The Sailor Who Fell from Grace with the Sea by Yukio Mishima Download (read online) free eBook (PDF ePub Kindle)

The Sailor Who Fell from Grace with the Sea

Thirteen-year-old Noboru is a member of a gang of highly philosophical teenage boys who reject the tenets of the adult world — to them, adult life is illusory, hypocritical, and sentimental. When Noboru’s widowed mother is romanced by Ryuji, a sailor, Noboru is thrilled. He idolizes this rugged man of the sea as a hero. But his admiration soon turns to hatred, as Ryuji fo

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    Megha

    May 02, 2011

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    review of another edition

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    reviews

    I had a slightly different review in mind until I read a little bit about Mishima’s life. In light of what Mishima did to himself, I am not really sure what to make of The Sailor Who…. While it is dark, reading it I knew it was only a story. But knowing that this darkness could have emanated from Mishima’s personal thoughts makes it extremely unnerving.

    Fuskao, Noboru’s mother, represents westernization; which Mishima despised. Noboru, a 13 year old, is more in the favor of traditional Japan. R

    Fuskao, Noboru’s mother, represents westernization; which Mishima despised. Noboru, a 13 year old, is more in the favor of traditional Japan. Ryuji, the sailor, dreams of a heroic death and glory, which makes Noboru worship him. Ryuji’s dreams represent Mishima’s own political thoughts on achieving glory for his country. When Ryuji abandons all such thoughts of heroism, Noboru reacts violently. The question is, how much of Noboru’s psychology reflects Mishima’s own mind. That Noboru’s vileness goes unchallenged and unpunished hints towards there being some parallels.

    I know The Sailor Who… was written seven years before Mishima committed ritual suicide. Also I shouldn’t be drawing any conclusions based on reading a short work of fiction and one wikipedia article. But I find it difficult to view the ideas in the book and Mishima’s life separately.

    The gracefulness of the writing stands very much in contrast with the ominous content. His writing is very lyrical. The scene descriptions are vivid, very much like painting with words. Sunlight dances on the pages giving everything a different kind of glow. He infuses some beauty even in cringe-worthy scenes.
    In the second half of the book, when story begins to take a dark turn, there is a change in the tone of the writing as well. While poetic descriptions are not completely abandoned, there are fewer of those. On approaching the ending, the story, however, seems to drag for a bit, largely because I could see what was going to happen a long way ahead. I was expecting it to generate a sense of foreboding, but that was lost.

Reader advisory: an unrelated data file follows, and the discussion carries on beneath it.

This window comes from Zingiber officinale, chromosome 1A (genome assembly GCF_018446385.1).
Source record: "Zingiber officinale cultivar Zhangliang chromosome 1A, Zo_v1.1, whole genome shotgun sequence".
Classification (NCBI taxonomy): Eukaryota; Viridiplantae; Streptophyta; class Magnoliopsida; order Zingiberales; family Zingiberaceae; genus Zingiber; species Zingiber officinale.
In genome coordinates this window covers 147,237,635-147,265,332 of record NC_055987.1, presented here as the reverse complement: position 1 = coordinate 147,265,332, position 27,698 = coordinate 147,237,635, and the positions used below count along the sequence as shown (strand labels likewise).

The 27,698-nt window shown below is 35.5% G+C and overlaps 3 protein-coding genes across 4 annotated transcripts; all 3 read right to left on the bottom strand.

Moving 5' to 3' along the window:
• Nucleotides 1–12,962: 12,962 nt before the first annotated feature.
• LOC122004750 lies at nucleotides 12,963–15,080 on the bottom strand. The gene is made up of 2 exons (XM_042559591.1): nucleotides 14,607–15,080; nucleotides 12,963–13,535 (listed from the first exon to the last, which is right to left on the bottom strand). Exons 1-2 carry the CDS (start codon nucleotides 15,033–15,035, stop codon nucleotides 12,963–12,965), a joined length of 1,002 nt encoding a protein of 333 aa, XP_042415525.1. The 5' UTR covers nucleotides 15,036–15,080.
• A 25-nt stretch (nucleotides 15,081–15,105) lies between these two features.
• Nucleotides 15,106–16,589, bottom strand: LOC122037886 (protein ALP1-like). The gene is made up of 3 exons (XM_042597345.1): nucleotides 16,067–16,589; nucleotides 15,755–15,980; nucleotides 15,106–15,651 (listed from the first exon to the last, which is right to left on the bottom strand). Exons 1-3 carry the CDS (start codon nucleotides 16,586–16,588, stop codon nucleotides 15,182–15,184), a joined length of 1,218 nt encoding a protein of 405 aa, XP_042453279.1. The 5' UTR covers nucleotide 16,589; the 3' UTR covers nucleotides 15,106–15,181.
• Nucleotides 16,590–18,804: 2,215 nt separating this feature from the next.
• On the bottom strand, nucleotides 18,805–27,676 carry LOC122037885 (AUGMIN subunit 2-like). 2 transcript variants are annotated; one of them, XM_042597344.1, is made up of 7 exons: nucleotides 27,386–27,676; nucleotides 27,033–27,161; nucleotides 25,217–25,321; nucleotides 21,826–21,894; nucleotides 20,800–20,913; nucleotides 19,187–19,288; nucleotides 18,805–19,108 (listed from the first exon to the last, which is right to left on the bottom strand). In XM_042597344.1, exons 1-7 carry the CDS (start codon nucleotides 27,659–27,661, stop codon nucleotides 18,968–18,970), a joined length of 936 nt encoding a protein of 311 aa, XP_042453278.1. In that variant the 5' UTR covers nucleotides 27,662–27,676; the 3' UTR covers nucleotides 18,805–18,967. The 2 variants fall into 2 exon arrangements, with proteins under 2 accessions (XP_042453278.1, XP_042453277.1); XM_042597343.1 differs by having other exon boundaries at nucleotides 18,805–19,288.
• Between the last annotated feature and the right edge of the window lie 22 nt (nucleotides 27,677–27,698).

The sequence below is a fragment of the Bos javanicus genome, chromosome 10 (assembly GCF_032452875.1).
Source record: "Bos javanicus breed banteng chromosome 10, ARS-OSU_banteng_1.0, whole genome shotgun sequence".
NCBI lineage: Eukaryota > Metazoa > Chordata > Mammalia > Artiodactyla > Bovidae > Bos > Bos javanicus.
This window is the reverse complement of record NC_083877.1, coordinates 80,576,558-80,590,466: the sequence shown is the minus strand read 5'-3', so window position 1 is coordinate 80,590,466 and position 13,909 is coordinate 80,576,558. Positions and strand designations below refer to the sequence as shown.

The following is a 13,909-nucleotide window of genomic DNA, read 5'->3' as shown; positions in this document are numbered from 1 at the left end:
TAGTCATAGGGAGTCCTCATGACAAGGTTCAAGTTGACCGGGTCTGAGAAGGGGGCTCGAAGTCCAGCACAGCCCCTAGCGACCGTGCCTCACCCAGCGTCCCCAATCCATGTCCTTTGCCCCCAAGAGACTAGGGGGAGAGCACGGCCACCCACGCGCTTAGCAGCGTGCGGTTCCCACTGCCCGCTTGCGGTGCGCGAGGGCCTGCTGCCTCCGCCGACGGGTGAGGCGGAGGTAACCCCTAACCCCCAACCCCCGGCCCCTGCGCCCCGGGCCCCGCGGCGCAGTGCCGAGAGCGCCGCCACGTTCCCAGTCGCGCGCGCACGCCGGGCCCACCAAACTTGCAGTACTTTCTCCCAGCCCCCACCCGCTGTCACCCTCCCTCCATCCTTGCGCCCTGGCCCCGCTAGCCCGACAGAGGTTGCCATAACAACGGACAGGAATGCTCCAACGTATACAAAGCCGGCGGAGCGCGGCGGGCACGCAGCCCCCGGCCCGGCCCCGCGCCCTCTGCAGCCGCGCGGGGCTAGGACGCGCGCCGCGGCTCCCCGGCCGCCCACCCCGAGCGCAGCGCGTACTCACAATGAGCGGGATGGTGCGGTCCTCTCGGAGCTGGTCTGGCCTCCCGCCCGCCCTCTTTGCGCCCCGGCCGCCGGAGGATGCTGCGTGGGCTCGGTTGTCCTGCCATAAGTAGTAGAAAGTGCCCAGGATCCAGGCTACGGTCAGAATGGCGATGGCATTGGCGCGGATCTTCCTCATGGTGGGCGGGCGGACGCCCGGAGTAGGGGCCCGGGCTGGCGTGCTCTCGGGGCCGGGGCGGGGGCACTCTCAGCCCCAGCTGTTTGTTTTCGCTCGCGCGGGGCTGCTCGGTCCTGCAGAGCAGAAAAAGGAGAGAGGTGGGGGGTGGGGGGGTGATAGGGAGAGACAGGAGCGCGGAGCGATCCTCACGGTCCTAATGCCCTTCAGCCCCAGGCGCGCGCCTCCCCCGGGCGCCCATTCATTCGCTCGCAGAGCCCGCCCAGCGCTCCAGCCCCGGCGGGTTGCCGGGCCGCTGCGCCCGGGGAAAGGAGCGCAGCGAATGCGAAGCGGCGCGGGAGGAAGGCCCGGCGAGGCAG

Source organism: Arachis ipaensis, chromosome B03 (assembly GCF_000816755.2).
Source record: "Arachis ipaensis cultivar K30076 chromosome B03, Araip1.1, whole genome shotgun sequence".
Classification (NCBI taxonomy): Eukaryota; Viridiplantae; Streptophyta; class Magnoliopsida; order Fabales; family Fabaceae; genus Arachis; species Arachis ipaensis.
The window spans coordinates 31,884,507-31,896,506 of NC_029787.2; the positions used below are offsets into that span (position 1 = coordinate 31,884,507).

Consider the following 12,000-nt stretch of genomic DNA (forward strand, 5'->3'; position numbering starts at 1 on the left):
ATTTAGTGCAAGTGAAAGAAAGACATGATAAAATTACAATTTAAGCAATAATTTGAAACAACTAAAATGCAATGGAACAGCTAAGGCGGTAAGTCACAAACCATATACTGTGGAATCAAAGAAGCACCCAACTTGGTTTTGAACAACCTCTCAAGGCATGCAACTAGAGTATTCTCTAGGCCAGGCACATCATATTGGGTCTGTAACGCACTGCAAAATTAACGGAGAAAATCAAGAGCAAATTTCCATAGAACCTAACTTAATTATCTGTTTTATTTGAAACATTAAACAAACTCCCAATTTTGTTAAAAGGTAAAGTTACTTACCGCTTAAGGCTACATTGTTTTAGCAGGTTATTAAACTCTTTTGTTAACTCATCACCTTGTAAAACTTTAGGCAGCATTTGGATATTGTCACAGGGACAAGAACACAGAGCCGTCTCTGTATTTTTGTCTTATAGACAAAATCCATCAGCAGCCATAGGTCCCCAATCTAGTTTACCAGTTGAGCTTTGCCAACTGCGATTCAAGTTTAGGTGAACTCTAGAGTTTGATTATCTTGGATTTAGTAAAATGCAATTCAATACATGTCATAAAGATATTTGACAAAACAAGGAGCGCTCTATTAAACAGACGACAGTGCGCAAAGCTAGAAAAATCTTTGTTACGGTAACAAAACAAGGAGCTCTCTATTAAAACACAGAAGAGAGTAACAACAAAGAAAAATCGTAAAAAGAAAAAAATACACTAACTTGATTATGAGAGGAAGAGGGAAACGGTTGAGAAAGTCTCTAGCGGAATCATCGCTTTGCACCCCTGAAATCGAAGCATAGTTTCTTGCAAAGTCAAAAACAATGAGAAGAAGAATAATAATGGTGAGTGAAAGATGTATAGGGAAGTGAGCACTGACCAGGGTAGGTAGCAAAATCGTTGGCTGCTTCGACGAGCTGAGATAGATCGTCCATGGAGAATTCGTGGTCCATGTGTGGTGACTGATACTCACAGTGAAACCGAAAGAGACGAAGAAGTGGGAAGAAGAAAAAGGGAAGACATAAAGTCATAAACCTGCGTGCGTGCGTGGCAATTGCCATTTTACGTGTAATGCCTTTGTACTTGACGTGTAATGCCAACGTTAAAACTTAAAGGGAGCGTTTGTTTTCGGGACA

The biggest strength of the book, in my eyes, is the treatment of Noboru’s psychology. Mishima provides some perspective on a character I can never hope to understand too well. Once I can digest how disturbed a child Noboru already is, the rest will perhaps be somewhat acceptable. After all, misguided beliefs and fanatsies are not that uncommon among teenagers. Noboru’s disenchantment with his hero serves as a cue that makes him lash out, turning his beliefs into something more sinister and real.

    Not only Noboru, the other characters are not very relatable either. This is more like a mere peek into a world completely alien to me. Also I can’t really expect to be able to view anything with the same eyes as Mishima did. I am ok with that, I think.

    While characters are not fully fleshed out, Ryuji and Noboru have enough going on to let us see who they are. Fuskao, the only major female character, on the other hand was completely dis-appointing. She is introduced to us as Noboru’s mother and Ryuji’s love-interest, and that’s about it. Other than playing these assigned roles, anything like a personality is non-existent. She does run a business of her own, but the only role she seems to play there is to buy stuff and the intricacies of the business are handled by her male associate. There is just one chapter where, of these three main characters, only Fusako makes an appearance. And she uses this stage-time to discuss her prospective husband with another woman. Isn’t that what chick-lit is for?! If you are drawing a female character who is a single mother running a business of her own, why not let her have at least one original, smart thought? Why can’t she be feminine, and not be hollow at the same time?

    Apart from a complaint or two, I do think highly of The Sailor Who… for the most part. It is written economically, but there is lot to chew upon.
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